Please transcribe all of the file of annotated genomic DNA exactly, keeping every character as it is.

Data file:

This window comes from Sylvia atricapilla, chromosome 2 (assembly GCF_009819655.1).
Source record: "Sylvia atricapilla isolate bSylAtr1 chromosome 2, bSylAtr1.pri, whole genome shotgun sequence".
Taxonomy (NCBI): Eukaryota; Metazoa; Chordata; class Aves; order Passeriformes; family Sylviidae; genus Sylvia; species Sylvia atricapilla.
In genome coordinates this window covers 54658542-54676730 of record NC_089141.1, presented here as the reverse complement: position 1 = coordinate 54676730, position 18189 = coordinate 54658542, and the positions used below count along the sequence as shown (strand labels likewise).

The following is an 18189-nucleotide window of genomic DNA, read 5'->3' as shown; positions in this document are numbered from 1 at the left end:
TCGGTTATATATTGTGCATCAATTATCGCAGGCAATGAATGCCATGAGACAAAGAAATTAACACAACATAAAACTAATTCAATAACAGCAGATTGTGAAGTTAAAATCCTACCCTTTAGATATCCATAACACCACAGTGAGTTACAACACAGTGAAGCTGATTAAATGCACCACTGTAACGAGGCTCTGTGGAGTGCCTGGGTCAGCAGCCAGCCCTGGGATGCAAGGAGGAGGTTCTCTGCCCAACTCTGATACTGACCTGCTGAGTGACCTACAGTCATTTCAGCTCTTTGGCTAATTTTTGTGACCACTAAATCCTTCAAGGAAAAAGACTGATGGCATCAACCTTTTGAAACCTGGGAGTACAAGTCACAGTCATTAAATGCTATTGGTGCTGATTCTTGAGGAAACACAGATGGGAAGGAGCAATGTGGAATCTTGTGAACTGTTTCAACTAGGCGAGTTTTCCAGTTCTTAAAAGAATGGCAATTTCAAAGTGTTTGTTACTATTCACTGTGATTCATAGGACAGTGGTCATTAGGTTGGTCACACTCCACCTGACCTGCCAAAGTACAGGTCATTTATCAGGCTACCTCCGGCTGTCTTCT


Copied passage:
This window comes from Sylvia atricapilla, chromosome 2 (assembly GCF_009819655.1).
Source record: "Sylvia atricapilla isolate bSylAtr1 chromosome 2, bSylAtr1.pri, whole genome shotgun sequence".
Taxonomy (NCBI): Eukaryota; Metazoa; Chordata; class Aves; order Passeriformes; family Sylviidae; genus Sylvia; species Sylvia atricapilla.
In genome coordinates this window covers 54658542-54676730 of record NC_089141.1, presented here as the reverse complement: position 1 = coordinate 54676730, position 18189 = coordinate 54658542, and the positions used below count along the sequence as shown (strand labels likewise).

The following is an 18189-nucleotide window of genomic DNA, read 5'->3' as shown; positions in this document are numbered from 1 at the left end:
TCGGTTATATATTGTGCATCAATTATCGCAGGCAATGAATGCCATGAGACAAAGAAATTAACACAACATAAAACTAATTCAATAACAGCAGATTGTGAAGTTAAAATCCTACCCTTTAGATATCCATAACACCACAGTGAGTTACAACACAGTGAAGCTGATTAAATGCACCACTGTAACGAGGCTCTGTGGAGTGCCTGGGTCAGCAGCCAGCCCTGGGATGCAAGGAGGAGGTTCTCTGCCCAACTCTGATACTGACCTGCTGAGTGACCTACAGTCATTTCAGCTCTTTGGCTAATTTTTGTGACCACTAAATCCTTCAAGGAAAAAGACTGATGGCATCAACCTTTTGAAACCTGGGAGTACAAGTCACAGTCATTAAATGCTATTGGTGCTGATTCTTGAGGAAACACAGATGGGAAGGAGCAATGTGGAATCTTGTGAACTGTTTCAACTAGGCGAGTTTTCCAGTTCTTAAAAGAATGGCAATTTCAAAGTGTTTGTTACTATTCACTGTGATTCATAGGACAGTGGTCATTAGGTTGGTCACACTCCACCTGACCTGCCAAAGTACAGGTCATTTATCAGGCTACCTCCGGCTGTCTTCT